Sausage rolls and dry cow poo. Yorkshire True Grit wasn’t your average gravel ride

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Roving reporter Jason Miles returned to Yorkshire True Grit for its second year.

This is Yorkshire?

The Yorkshire we all know and love isn’t normally basking in 28 degrees with baked-hard, fast trails. Most of the time when I’ve ridden in the Dales and North Yorks Moors it’s been quite soggy. And a bit cold. Certainly the cow and sheep poo isn’t normally baked solid like it was on Saturday when I made the trip over to High Paradise Farm in Boltby for the Yorkshire True Grit gravel event. 

Real life, actual dust. In Yorkshire. Photo credit: Mick Kirkman.

Boltby is a long way from my house in South West Scotland, but I loved this event last year so figured it was going to be well worth the effort. It turns out that Boltby is also a long way from my house in South West Scotland – I was knackered by the time I arrived. But anyway, at least I wasn’t late and after a cup of coffee I was raring to get started. Said hello to my mate San at the start line and we were off.
There were a few more riders taking part this year – not too many though because numbers are restricted by the fact that the route crosses some private land and the event campsite isn’t huge. All of that’s ok though, a smallish entry normally guarantees a friendly event. 
Enjoying otherwise out-of-bounds gravel. Photo credit: Mick Kirkman.

I should also point out that this time there were some very fast riders on the front row – including serial race winner, all-round nice chap and Craven Energy Tri Club’s Ian Taylor. There probably wasn’t going to be a repeat of my ‘first to finish’ heroics of last year.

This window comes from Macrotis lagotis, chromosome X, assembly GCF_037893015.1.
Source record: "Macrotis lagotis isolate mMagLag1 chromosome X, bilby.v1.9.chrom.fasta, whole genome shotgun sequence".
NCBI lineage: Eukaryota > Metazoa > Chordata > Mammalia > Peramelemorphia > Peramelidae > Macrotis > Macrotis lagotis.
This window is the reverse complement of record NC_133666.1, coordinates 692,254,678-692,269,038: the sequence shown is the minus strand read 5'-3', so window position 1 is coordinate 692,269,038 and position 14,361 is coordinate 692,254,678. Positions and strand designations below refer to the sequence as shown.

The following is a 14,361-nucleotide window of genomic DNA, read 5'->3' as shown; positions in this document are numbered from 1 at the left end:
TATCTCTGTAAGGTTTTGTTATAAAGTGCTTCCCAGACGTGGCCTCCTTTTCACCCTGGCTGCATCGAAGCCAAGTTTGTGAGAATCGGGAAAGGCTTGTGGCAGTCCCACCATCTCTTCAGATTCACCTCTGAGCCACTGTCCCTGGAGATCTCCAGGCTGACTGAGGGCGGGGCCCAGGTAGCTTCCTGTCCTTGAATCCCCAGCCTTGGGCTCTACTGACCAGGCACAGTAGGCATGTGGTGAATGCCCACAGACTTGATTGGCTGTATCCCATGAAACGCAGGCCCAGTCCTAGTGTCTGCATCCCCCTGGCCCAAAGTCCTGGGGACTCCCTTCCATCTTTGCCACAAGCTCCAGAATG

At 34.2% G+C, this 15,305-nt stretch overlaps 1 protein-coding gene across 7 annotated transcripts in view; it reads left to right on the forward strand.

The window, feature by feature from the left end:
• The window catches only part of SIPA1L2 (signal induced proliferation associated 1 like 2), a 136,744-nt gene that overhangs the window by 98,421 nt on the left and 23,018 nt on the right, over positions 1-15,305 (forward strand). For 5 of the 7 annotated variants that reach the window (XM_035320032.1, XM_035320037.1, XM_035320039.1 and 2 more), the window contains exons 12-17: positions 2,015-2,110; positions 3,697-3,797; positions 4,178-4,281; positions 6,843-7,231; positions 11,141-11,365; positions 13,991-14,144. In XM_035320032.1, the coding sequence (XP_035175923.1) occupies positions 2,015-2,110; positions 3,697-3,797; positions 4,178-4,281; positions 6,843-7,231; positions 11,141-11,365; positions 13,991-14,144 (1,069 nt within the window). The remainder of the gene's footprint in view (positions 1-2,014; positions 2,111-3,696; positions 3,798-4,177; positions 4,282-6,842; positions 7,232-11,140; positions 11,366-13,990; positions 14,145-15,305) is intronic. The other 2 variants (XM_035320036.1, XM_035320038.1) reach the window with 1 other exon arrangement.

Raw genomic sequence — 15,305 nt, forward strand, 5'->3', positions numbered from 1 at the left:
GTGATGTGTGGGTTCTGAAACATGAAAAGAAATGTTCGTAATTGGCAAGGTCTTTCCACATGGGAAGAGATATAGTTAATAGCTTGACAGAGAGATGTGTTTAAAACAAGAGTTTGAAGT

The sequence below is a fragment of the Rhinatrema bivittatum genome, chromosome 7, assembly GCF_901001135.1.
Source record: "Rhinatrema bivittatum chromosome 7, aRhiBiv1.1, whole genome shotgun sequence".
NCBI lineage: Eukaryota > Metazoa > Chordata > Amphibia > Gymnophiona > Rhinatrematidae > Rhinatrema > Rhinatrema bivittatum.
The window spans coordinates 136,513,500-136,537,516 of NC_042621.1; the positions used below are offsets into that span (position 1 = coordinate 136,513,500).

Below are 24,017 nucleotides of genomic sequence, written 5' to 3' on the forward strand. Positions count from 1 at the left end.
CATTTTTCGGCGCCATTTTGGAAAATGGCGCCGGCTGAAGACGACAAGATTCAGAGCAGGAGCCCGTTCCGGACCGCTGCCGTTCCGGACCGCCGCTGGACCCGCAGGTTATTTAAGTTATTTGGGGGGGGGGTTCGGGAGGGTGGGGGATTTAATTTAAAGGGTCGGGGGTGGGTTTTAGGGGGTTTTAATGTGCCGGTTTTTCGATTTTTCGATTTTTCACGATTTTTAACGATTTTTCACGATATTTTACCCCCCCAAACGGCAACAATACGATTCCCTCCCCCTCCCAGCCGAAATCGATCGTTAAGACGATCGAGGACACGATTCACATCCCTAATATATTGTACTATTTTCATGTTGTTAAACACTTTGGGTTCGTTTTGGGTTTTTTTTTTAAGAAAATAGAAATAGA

There are 2 distances on offer on the first day – 40 and 60 miles, with a 30 miler on the Sunday. In my head, 60 miles doesn’t seem all that big, but factor in the frankly silly amount of climbing and suddenly you’re looking at A Very Big Ride Indeed. The private land part of the route for me, is by far the best part. A smaller section of the country estate was used last year but presumably because everyone behaved themselves and didn’t drop litter or so massive skids, a huge additional section of the private moorland trail was available this year. 
It wasn’t just wide tracks. Photo credit: Mick Kirkman.

And what a trail. Miles and miles of rolling gravel road that stretches out across the moors quite literally as far as your eyes can see. It’s an amazing place and well-worth the entry fee (and the long drive). 
The second-best part was the large bucket of sausage rolls at the feed station, about halfway around the route. I can’t even do those justice with mere words. 
We aren’t sure, but we think Jason liked the sausage rolls. Photo credit: Mick Kirkman.

As I’d mentioned earlier, this time the normally soft/soggy conditions were replaced by concrete-hard trails and dust. I was really glad I’d brought a hardtail mountain bike this time rather than the narrower-tyred and rigid gravel bike. By the end of the ride many of the gravel and cyclocross bike riders looked shot to pieces, but everyone had a cracking day out and enjoyed a dry ice-cooled can of beer at the finish.
The North Yorkshire Moors are known for their punchy climbs. 60 miles is no easy undertaking.

Next year’s True Grit event is set to take place on the weekend of the 22nd and 23rd of June. It really is a great event and sells out very quickly, so keep your eye on it. 

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